Throughout August, the SDRC are celebrating our next generation of researchers by devoting a series of blogs to PhD Students/ Early Career Researchers. Read the series so far here

This blog is by Sam Quinn, who is based at the University of the West of Scotland. His research relates to the SDRC Living with Dementia theme and interests include supporting people with dementia who have a learning disability. Follow Sam Quinn on Twitter: @SamQuinn91

I am an early career researcher with a background in learning disability and dementia research. I studied sociology (BA) and social research (MA) at the University of Sheffield before undertaking my PhD at the University of the West of Scotland in October 2014.

My PhD research was entitled Ageing in place with Down Syndrome and Dementia: An Ethnography in a learning disability group home. The focus of my study was the increasing population of people ageing with a learning disability. Notably, people with Down syndrome are living into their fifties and sixties. However, there is also higher incidence of early onset dementia for people with Down syndrome; typically in their early fifties.

Over 2,000 people with a learning disability live in supported group accommodation in Scotland. Many of these settings have adopted a model called ‘ageing in place’. This model supports people to remain in their own home as they age or as a chronic condition continues, with adaptations provided when and where they are needed.

My ethnographic study investigated multiple perspectives of ageing in place with Down syndrome and dementia in a group home setting. By observing, interviewing and holding group discussions with key participants (people with Down syndrome and dementia, carers, co-residents and family members) I aimed to understand if, and how far, the ageing in place model is an appropriate model of care for individuals with Down syndrome and dementia living in a small group home.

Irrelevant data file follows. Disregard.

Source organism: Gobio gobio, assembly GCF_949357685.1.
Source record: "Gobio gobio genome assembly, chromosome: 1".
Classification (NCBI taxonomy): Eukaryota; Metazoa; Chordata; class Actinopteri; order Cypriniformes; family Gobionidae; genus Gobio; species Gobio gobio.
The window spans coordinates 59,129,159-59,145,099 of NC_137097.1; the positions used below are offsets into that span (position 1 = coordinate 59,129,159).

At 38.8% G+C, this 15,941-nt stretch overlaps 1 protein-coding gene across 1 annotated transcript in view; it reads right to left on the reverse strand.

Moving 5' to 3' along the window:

The research design was an ethnographic study guided by the principles of social constructionism. Multi methods were utilised to capture the different perspectives of residents, relatives and staff. These included:

  • an eight month participant observation with 14 residents, five with Down syndrome and dementia and nine with a non­specific learning disability,
  • a focus group with group home staff and management,
  • nine semi structured interviews with family members

The different sources of data were analysed thematically. My study identified the physical, social and organisational factors that can determine if ageing in place will be successful for an individual with Down syndrome and dementia living in a group home setting.

Alongside my PhD I have worked as a research assistant on a range of projects, including; Jenny’s diary – supporting conversations about dementia with people who have a learning disability, and Dementia dog and Together in Dementia Everyday (TIDE) evaluations. I have presented the findings of my study at international conferences, including; Alzheimer Europe and the annual BSG conference. Most recently I have published my first book chapter, with SDRC Executive Committee member Dr Karen Watchman, in the Textbook of Dementia Care.

The SDRC will be posting blogs featuring bios from ECRs throughout August. Follow us on Twitter so you know can keep up to date with the series.